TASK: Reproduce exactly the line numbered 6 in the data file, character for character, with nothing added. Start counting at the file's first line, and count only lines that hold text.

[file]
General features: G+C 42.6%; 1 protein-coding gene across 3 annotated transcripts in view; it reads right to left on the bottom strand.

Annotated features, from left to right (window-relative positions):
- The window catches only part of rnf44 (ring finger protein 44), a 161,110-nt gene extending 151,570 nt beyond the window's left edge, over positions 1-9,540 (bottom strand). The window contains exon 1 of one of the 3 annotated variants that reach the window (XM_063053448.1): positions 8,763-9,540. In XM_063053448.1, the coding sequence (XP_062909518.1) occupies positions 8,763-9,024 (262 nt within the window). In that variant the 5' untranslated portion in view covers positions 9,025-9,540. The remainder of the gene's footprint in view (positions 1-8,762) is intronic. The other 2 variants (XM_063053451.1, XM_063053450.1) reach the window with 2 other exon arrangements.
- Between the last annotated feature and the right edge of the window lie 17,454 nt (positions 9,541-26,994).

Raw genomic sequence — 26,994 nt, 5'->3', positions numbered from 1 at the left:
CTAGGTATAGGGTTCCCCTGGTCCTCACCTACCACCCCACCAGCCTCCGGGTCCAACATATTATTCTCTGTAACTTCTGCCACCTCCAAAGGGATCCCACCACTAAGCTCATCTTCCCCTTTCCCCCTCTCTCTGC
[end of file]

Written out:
CTAGGTATAGGGTTCCCCTGGTCCTCACCTACCACCCCACCAGCCTCCGGGTCCAACATATTATTCTCTGTAACTTCTGCCACCTCCAAAGGGATCCCACCACTAAGCTCATCTTCCCCTTTCCCCCTCTCTCTGC